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USAID FY2011 Budget Seeks to Balance Strategic Priorities and Global Initiatives April 6, 2010

Posted by Guest Blogger in Analysis.
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Each Tuesday BFAD features a guest blogger- these are experts from a variety of backgrounds writing about what they know best.  This week features Larry Nowels, an independent consultant with the Hewlett Foundation, ONE, and the US Global Leadership Coalition and former Specialist in Foreign Affairs at the Congressional Research Service.

By Larry Nowels

It is hard to imagine that Congress will fully fund USAID’s FY 2011 request given domestic spending essentially frozen and considerable attention focused on rising deficits.  Consistent with a large overall boost in International Affairs spending, the FY2011 budget request for programs managed by USAID would grow by nearly 15% over enacted levels for FY2010.  The $18.8 billion proposed for USAID activities, including some co-managed with the State Department, is $2.4 billion higher than current funding.  The FY2011 request may, in fact, wind up smaller than appropriations for this year with over $3 billion in USAID supplementals pending for additional FY2010 resources for Afghanistan, Pakistan, Iraq, and Haiti.

Most likely, difficult decisions and problematic trade-offs will confront lawmakers as the budget moves through the appropriations process later this year.  One of the key issues will be balancing resources between two of the major priorities in USAID’s FY2011 proposal: assistance to the frontline states (Afghanistan, Pakistan, and Iraq) and resources for key Presidential global priorities on health and food security.

Frontline States. USAID seeks $5.2 billion for Afghanistan, Pakistan, and Iraq, nearly $1.6 billion more than in the base FY2010 appropriation, representing roughly two-thirds of USAID’s total proposed increase for FY2011.  The request meets President Obama’s plan to triple non-military aid for Pakistan but goes considerably beyond adding $1 billion for Afghanistan that had been the expectation earlier in 2009.  Moreover, Afghanistan and Pakistan would receive an additional $1.8 billion in FY2010 supplemental economic aid managed by USAID under the pending proposal.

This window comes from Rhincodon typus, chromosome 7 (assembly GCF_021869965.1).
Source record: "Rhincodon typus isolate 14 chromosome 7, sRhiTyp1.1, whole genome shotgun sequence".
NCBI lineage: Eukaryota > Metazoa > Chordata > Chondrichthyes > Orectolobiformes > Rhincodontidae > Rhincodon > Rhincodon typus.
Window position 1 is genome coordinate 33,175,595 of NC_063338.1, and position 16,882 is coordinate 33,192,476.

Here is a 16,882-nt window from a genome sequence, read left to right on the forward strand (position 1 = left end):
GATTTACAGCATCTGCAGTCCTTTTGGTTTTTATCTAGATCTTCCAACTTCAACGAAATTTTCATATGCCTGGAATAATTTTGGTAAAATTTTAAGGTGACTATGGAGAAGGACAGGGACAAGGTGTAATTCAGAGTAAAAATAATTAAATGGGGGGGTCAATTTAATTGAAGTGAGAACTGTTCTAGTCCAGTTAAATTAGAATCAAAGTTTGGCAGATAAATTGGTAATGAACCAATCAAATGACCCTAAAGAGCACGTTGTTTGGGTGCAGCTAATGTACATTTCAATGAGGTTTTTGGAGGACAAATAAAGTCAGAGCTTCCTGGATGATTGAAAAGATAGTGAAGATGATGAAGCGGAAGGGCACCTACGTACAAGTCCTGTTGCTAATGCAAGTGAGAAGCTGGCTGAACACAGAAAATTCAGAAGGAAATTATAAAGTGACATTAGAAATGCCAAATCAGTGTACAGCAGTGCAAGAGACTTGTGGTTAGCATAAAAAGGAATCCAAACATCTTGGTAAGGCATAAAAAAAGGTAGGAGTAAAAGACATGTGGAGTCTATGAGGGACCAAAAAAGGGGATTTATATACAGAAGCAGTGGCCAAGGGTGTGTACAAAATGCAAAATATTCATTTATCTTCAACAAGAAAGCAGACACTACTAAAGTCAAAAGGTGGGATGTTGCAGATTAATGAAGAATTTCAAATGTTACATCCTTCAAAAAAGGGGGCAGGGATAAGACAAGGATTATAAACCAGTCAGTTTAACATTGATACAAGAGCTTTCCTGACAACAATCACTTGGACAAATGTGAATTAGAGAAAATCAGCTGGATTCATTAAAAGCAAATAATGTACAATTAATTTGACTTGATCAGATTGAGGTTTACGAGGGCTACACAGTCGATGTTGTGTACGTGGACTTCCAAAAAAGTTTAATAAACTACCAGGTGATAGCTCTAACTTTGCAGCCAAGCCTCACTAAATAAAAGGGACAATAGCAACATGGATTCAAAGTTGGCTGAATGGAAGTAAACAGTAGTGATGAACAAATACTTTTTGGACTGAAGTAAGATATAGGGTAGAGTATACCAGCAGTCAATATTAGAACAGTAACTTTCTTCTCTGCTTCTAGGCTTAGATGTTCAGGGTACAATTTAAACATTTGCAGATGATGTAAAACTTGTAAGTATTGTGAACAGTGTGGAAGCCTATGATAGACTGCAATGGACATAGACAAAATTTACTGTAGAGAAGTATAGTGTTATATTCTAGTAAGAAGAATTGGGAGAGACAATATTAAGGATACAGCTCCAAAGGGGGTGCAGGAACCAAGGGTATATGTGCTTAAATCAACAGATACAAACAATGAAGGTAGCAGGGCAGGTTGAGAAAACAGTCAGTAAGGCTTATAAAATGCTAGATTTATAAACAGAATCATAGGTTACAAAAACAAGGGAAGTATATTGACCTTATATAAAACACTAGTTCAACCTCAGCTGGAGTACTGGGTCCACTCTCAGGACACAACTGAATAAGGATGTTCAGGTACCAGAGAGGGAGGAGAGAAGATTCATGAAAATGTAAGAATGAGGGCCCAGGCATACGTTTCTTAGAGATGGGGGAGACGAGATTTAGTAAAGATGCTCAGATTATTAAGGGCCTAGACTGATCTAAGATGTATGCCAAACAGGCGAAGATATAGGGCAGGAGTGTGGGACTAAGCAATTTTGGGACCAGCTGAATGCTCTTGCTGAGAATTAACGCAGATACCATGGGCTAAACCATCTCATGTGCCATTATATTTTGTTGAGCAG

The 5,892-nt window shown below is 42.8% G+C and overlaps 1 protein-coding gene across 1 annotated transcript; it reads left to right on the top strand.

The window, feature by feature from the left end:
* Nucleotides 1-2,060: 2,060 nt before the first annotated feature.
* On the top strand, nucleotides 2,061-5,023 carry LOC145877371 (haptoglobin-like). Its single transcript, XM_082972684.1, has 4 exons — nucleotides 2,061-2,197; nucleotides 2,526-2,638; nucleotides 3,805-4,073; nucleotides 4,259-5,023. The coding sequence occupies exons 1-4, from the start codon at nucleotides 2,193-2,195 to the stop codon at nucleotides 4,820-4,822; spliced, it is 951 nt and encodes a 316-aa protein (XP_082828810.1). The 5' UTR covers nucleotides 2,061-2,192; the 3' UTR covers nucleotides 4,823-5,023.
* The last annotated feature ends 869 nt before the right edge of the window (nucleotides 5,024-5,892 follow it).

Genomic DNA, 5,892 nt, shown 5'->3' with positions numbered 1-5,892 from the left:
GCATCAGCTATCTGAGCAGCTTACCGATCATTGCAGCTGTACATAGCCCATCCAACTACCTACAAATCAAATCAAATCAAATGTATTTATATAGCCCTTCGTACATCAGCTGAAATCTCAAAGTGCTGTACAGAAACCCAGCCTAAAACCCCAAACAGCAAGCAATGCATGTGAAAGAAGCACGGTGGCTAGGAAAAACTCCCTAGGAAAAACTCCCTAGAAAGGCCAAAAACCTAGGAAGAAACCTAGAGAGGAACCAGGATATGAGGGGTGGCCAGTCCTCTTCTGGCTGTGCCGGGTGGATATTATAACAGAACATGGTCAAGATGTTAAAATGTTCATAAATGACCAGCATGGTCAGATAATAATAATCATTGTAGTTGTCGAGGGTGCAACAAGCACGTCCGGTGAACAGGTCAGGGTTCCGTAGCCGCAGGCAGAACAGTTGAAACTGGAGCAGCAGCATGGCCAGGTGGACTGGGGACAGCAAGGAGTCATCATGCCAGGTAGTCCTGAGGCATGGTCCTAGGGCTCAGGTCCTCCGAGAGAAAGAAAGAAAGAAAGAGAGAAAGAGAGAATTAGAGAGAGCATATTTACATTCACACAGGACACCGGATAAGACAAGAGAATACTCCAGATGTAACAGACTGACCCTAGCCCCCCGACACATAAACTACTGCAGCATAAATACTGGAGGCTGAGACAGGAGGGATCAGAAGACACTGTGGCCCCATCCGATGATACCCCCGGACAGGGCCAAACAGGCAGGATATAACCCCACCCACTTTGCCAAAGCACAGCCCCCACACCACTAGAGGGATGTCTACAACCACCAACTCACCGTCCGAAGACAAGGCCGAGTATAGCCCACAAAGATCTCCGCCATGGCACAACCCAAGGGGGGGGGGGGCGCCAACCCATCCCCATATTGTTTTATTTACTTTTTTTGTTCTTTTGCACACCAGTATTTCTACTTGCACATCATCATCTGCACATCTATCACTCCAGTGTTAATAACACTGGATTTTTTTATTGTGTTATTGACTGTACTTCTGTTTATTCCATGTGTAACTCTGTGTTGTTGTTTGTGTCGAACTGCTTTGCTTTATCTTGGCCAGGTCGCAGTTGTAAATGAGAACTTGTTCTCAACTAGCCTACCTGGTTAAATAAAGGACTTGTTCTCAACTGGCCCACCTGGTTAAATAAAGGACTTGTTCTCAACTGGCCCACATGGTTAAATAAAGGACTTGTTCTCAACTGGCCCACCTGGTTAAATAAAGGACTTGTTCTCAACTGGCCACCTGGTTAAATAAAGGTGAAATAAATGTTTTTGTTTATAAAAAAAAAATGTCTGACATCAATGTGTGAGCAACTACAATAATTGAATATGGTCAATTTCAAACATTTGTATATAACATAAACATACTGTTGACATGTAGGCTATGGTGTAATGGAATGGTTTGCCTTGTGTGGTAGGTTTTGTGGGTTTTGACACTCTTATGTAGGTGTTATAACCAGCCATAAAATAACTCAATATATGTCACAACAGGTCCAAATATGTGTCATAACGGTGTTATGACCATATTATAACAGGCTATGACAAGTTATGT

Global Health Initiative. Last year, the Obama Administration issued the outlines of a $63 billion, six-year health plan that aims to broaden the Bush signature President’s Emergency Plan for AIDS Relief (PEPFAR) program to other health investments, including maternal and child health, nutrition, and health system strengthening.  USAID’s health budget for FY2011 is $2.6 billion, nearly $600 million higher than FY2010.  [USAID partners with the State Department and Health and Human Services for a total Global Health Initiative budget of something over $9.5 billion government-wide.]  The largest increases in USAID’s health request are for maternal and child health (+48%) and neglected tropical diseases (more than double FY2010 amounts).

For HIV/AIDS, however, the USAID budget is flat at $350 million and overall, PEPFAR grows by a modest 4%.  AIDS activists have expressed concern about the relatively small growth for FY2011 and question whether the Administration will be able to stay on track for meeting expanded goals of the second phase of PEPFAR.  More fundamentally, many in the global health community wonder whether the President can fulfill his $63 billion global health pledge when budgets for the final three years of the Initiative will need to average about $12 billion per year.